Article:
How Will Medicaid Affect Hospitals in 2014? 3 Finance Leaders Respond

Three hospital finance leaders on how Medicaid will impact their organization this year.

One of the biggest provisions in the healthcare reform law affecting providers — the expansion of Medicaid — went into effect Jan. 1.

Under the Patient Protection and Affordable Care Act, states have the option of expanding their Medicaid programs to cover adults earning up to 138 percent of the federal poverty level. Originally, the law mandated the provision, but in June 2012, the Supreme Court ruled Medicaid expansion was optional.

Hospitals hailed the policy, as an expansion of health insurance to the nation's poorest individuals meant less bad debt and a large stream of revenue to keep operations steady. However, the ability for states to opt in could disproportionately affect safety-net providers in states that decide to not expand. In October, Fitch Ratings issued a report noting that hospitals and health systems in states not expanding Medicaid are expected to lose out on more than $200 billion in additional revenue during the next decade.

As of last month, 25 states and Washington, D.C., decided to move forward with expanding their programs, two states opted to explore expansion after 2014 and 23 states are not moving forward with expansion at all, according to the Kaiser Family Foundation.

Here, three hospital finance executives explain how they think the program for the poor will influence their organization and community.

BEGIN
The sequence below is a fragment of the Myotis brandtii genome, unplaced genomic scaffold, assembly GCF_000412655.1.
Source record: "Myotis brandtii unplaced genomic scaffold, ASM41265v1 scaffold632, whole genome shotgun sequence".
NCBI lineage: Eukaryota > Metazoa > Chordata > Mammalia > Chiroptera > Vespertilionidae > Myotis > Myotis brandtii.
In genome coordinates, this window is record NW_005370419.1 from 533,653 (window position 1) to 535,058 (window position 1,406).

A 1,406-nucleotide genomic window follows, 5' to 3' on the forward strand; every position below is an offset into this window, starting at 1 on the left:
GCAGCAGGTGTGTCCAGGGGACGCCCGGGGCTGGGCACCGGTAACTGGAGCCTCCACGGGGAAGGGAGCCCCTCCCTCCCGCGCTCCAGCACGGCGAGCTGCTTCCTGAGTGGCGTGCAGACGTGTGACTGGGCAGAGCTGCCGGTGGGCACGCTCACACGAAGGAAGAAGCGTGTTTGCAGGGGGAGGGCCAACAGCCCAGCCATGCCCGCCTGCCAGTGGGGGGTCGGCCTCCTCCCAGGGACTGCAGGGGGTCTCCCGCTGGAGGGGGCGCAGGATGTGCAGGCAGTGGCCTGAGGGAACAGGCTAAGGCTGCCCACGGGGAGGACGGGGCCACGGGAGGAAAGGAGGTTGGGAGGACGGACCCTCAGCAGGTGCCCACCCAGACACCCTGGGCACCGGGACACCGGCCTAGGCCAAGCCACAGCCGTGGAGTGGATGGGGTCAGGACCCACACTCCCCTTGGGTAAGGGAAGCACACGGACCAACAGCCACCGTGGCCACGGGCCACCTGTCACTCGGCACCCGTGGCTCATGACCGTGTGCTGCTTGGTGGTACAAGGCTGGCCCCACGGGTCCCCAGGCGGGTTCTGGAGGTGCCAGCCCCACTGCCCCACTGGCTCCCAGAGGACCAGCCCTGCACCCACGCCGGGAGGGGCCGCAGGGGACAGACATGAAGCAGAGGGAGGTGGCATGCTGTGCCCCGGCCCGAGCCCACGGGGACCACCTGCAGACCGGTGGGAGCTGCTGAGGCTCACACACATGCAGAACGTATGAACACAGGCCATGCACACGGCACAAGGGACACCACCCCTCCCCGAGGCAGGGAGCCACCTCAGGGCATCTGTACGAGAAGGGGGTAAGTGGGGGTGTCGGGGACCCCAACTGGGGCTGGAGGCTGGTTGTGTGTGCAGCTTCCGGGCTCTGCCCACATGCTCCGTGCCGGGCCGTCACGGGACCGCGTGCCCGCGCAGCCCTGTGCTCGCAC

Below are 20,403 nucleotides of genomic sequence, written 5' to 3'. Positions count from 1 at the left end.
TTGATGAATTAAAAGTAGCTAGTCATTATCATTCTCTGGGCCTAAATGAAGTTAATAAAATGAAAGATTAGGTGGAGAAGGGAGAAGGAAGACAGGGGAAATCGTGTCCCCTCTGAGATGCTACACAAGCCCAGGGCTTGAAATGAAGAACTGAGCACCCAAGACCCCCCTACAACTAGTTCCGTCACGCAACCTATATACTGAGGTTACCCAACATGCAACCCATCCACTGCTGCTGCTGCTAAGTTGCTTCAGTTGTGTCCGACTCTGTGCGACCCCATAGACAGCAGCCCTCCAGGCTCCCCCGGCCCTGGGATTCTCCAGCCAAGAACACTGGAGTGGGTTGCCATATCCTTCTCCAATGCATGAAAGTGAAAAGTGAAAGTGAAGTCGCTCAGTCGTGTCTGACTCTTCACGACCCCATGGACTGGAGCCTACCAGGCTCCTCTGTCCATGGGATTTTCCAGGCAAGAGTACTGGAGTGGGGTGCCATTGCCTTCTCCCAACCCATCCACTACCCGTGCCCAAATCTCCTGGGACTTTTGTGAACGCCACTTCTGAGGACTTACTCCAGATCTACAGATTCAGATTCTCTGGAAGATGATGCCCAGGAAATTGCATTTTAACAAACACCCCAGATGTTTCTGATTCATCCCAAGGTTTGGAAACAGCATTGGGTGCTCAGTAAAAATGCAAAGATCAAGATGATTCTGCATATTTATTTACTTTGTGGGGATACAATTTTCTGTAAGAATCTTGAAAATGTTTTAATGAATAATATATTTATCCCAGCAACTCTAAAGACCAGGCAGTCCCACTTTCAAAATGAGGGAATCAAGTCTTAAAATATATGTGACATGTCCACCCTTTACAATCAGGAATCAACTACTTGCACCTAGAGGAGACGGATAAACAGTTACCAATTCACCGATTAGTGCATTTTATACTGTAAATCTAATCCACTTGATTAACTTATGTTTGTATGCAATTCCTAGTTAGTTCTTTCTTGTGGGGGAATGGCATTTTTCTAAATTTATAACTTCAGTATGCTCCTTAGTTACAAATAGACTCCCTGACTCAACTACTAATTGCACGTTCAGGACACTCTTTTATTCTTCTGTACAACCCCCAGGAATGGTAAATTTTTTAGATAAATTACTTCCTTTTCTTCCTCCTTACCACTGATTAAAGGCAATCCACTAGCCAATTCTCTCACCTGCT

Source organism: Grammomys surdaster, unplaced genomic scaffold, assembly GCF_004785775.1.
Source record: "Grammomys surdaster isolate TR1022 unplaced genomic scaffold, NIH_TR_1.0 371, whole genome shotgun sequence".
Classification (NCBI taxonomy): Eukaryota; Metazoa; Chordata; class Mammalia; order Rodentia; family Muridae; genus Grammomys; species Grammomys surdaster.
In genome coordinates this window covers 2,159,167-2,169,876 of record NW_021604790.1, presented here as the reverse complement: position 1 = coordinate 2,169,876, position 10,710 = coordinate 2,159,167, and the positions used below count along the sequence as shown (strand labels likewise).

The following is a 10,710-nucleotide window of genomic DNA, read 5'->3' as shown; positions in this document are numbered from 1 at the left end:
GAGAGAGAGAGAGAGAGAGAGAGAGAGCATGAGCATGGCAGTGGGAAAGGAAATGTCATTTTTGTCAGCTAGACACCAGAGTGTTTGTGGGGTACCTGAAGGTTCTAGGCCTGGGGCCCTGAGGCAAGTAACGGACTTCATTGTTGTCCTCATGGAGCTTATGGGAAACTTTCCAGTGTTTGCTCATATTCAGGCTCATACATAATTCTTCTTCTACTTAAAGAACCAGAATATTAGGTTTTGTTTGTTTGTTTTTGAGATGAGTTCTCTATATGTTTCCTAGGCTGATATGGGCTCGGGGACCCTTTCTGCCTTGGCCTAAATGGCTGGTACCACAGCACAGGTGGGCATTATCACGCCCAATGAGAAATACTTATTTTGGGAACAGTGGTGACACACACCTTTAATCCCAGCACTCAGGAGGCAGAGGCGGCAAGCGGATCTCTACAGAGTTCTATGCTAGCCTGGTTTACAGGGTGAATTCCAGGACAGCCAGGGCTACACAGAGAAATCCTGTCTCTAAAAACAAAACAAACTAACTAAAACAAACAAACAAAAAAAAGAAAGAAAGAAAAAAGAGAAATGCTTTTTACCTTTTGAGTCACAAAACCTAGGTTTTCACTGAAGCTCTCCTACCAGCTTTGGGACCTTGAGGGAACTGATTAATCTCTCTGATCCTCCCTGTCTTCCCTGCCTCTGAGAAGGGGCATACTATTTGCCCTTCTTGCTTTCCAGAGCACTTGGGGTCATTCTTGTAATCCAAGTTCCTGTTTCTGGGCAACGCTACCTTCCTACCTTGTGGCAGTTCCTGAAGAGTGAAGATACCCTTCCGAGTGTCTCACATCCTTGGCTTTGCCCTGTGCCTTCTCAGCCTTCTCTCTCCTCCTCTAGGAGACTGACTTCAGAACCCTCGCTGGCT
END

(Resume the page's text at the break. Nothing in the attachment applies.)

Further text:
Question: How do you think your state's Medicaid program will affect your hospital or health system in 2014?

Jane Berkebile. System Vice President of Revenue Cycle at OhioHealth (Columbus). Expansion of the Medicaid program in the state of Ohio should prove to have a positive impact on our healthcare system as well as to the community. By expanding eligibility to 138 percent of the federal poverty guidelines, more individuals who currently fall into coverage under our OhioHealth financial assistance program will now be covered by Medicaid.

OhioHealth has a very generous financial assistance program and one in which thousands of central Ohio residents qualify for free or discounted care. A portion of this free care will now be covered by Medicaid. A small payment is better than no payment at all. Patients with Medicaid coverage will now have some coverage, which can lead to reductions in visits to the emergency room and hopefully the seeking of care in a more appropriate setting. By expanding clinic coverage and/or providing more family practice venues for patients with coverage, these patients should no longer need to seek free care in emergency departments of hospitals. In addition, patients should be able to seek more preventive care as opposed to waiting for a serious or catastrophic event to bring them [in] for emergent care.

OhioHealth anticipates a slight reduction in charity care for the above population. However, any potential reductions in bad debt will probably be offset by increasing bad debt associated with larger out-of-pocket expenses associated with health insurance exchange products. In general, as out-of-pocket expenses increase with insured patients, the challenge of collecting all of those high deductibles and/or copays [increases]. The need to collect "all" dollars associated with insured patients is required for healthcare providers to remain whole.

The reliance of good real-time information about eligibility and benefits for providers is a key element in early identification and collection of said out-of-pocket expenses. At OhioHealth, we take every opportunity to educate our patients about anticipated expenses and begin the collection process from the beginning of the encounter. The only way to effectively do this is by having quality information with which you can begin the conversation.